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What better way for Masonic brothers, Wolfgang Amadeus Mozart and Emmanuel Shikaneder to disseminate Masonic virtues, than through the most popular musical entertainment of their age, a happy ending folktale that features a dragon, enchanting flutes and bells, mixed-up parentage, and a beautiful young princess in distress?
Since its first performance at the Teatro Santi Giovanni e Paolo during Venice’s 1643 Carnevale, Monteverdi’s L’Incoronazione di Poppea has been one of the most important milestones in the genesis of modern opera despite its 250 years of unmerited obscurity.
Though 2013 is the bicentennial of the births of Giuseppe Verdi and Richard Wagner, the releases of Cecilia Bartoli’s recording of Bellini’s Norma on DECCA, a new studio recording of Donizetti’s Caterina Cornaro from Opera Rara, and this première recording of Saverio Mercadante’s forgotten I due Figaro, suggest that this is the start of a summer of bel canto.
Recording Richard Wagner’s Der Ring des Nibelungen is for a
record label equivalent to a climber reaching the summit of Mount Everest: it is the zenith from which a label surveys its position among its rivals and appreciates an achievement that can define its reputation for a generation.
Few people who love opera in general and bel canto in particular have never heard the comment made by Lilli Lehmann, veteran of the inaugural Ring at Bayreuth in 1876, that singing all three of Wagner’s Brünnhildes—in Die Walküre, Siegfried, and
Götterdämmerung, respectively, all of which she sang to great acclaim—pales in comparison with singing the title rôle in Bellini’s Norma.
Paul Dukas’ Ariane et Barbe-Bleue, first heard in 1907, once seemed important. Arturo Toscanini conducted the Met premiere in 1911 with Farrar and later arranged some of its music for a 1947 recording with his NBC Symphony.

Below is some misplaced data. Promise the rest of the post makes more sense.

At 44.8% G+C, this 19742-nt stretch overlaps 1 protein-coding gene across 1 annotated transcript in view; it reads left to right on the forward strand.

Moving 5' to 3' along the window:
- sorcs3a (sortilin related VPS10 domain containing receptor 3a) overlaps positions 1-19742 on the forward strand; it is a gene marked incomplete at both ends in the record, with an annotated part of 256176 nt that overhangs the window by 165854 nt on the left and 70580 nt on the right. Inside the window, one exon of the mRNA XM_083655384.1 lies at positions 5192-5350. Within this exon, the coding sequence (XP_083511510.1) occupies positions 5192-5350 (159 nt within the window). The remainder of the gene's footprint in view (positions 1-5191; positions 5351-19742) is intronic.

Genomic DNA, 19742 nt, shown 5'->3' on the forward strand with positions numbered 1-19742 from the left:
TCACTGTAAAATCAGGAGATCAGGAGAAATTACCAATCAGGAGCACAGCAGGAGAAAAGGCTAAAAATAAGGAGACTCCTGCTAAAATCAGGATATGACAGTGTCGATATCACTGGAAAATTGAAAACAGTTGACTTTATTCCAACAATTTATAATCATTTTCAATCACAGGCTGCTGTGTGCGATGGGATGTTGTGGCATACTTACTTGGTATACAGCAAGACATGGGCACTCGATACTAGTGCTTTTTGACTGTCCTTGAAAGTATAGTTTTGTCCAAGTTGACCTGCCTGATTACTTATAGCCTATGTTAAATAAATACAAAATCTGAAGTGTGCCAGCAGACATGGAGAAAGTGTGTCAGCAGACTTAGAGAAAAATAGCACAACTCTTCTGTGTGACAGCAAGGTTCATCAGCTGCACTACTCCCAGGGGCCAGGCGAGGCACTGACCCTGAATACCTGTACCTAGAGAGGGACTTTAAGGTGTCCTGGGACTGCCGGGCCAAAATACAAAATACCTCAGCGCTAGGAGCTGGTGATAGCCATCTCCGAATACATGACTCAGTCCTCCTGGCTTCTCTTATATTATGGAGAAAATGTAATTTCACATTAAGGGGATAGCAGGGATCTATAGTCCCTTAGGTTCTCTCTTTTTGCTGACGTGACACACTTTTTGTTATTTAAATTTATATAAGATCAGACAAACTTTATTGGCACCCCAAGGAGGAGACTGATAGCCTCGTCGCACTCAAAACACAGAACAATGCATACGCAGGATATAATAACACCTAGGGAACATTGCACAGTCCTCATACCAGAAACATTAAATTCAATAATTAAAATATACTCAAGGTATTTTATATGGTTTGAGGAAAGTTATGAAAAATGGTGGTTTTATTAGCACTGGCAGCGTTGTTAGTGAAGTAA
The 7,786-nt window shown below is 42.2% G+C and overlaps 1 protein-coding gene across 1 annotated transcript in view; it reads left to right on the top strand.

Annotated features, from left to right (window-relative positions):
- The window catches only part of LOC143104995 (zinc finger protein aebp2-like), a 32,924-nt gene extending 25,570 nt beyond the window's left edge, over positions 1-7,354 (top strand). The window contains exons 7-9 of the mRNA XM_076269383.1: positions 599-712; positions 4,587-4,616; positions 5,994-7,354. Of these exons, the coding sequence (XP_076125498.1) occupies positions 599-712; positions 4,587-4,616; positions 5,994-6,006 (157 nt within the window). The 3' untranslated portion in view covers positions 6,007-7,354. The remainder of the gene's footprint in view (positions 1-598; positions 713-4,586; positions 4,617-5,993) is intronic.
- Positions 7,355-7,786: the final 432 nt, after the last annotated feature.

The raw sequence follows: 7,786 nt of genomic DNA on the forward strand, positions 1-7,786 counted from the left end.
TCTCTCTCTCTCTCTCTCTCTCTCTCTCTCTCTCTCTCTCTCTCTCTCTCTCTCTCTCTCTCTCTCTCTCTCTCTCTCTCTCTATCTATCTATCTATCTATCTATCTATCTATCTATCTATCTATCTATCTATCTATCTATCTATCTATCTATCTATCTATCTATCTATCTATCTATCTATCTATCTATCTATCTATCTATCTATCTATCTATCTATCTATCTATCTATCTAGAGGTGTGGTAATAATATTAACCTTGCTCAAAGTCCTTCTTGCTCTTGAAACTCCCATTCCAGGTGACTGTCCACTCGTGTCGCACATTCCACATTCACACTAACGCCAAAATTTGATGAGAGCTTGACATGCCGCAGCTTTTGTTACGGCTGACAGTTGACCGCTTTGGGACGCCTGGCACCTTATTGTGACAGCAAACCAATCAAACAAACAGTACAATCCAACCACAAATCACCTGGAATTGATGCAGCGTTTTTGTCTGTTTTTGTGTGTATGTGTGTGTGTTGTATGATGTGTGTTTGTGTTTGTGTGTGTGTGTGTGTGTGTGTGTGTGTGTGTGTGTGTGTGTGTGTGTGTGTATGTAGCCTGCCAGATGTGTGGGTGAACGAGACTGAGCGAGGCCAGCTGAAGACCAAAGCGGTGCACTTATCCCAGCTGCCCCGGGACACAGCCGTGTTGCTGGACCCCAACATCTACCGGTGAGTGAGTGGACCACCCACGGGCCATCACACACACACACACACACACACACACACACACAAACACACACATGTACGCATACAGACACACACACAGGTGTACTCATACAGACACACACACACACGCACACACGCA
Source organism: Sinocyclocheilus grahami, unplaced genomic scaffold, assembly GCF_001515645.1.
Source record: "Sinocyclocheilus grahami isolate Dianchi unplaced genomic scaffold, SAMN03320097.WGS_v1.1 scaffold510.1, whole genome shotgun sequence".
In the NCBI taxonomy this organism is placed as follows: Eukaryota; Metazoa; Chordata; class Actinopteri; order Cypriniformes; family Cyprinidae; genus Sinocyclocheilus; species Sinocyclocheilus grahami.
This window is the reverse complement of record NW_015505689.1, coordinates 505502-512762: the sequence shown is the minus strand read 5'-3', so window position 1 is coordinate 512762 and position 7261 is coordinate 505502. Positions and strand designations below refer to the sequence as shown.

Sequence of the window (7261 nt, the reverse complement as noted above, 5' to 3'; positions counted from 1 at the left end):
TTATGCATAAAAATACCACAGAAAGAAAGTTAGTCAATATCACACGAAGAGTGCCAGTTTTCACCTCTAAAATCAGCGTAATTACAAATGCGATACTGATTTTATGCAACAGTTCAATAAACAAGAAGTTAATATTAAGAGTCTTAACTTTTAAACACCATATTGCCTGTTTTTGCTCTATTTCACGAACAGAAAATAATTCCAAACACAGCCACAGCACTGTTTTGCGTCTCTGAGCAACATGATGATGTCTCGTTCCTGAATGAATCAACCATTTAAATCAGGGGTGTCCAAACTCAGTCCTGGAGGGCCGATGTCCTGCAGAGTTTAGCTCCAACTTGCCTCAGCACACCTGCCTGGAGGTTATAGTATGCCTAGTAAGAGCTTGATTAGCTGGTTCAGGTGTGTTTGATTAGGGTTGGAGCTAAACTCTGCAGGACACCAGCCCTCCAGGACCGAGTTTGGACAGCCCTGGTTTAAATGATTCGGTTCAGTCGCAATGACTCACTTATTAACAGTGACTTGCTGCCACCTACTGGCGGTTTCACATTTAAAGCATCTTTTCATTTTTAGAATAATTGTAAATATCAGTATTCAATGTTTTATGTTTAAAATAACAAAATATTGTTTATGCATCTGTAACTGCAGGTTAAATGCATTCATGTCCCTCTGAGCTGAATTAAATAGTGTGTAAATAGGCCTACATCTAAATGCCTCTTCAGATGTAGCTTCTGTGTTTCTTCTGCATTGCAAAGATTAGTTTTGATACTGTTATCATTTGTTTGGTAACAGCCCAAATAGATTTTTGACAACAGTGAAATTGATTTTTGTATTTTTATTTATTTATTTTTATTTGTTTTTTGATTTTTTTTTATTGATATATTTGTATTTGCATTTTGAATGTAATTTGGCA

The economics of the recording companies dictate much that is not ideal.
Wagner’s operas were not composed as they were in order to permit the
extraction of bleeding chunks, even on those occasions when strophic song forms
Among the recent recordings of Mahler’s Eighth Symphony, Valery Gergiev’s release on the LSO Live label is an excellent addition to the discography of this work.
While not unknown, the songs of Alexander von Zemlinsky (1871-1942) deserve to be heard more frequently.
Recorded on 5 and 6 May 2008 and 17 and 18 January 2009 at the Lisztzentrum (Raiding, Austria), this recent Bridge release makes available the piano-vocal versions of three song cycles by Gustav Mahler, Lieder eines fahrenden Gesellen, Rückert-Lieder, and Kindertotenlieder performed by mezzo-soprano Hermine Haselböck, accompanied by Russell Ryan.
Contraltos rarely achieve the acclaim and renown of sopranos. Assigned few leading roles in opera, they are condemned to playing the villain or the grandmother, or to stealing the castrati’s trousers in en travesti roles.
Following their 2011 Decca recording of Striggio’s Mass in 40 Parts (1566), I Fagiolini continue their quest to unearth lost treasures of the High Renaissance and early Baroque, with this collection of world-premiere recordings, ‘reconstructions’ and ‘reconstitutions’ of music by Giovanni and Andrea Gabrieli, Monteverdi, Palestrina, and their less well-known compatriots Viadana, Barbarino and Soriano.
Eternal Echoes is an album of khazones [Jewish cantorial music] for cantorial soloist, solo violin and a blended instrumental ensemble comprising a small orchestra and the Klezmer Conservatory Band.
Michael Tilson Thomas’s recording of Mahler’s Third Symphony is an outstanding contribution to the composer’s discography.
Oliver Knussen burst into British music with an unprecedented flourish. In 1967, the London Symphony Orchestra premiered Knussen’s First Symphony, with István Kertész scheduled to conduct.
Based on performances given in Summer 2010 at the Lucerne Festival, this recording of Beethoven’s Fidelio is an admirable recording that captures the vitality of the work as conducted by Claudio Abbado.
Stanisław Moniuszko (1819-1872) was one of the most popular composers of his day in Poland, and of the many works he wrote for the stage, two are performed from time to time, Halka (1848) and Strazny dwór [The Haunted Manor] (1865).
The Polish alto Jadwiga Rappé is a familiar voice in various stage and concert works, and the recent release of a selection of songs by Stanisław Moniuszko (1819-1872) is an opportunity to hear her performing artsongs.
Originally released on multiple discs in 1981 this reissue on two CDs is a comprehensive collection of art songs by Italian and French composers from the nineteenth and early twentieth centuries.
An exciting contribution to the discography of this popular opera, the live performance of Richard Strauss’s Salome from the Festspielhaus at Baden-Baden is a compelling DVD.
11 Dec 2005
STRAVINSKY: The Rite of Spring; The Nightingale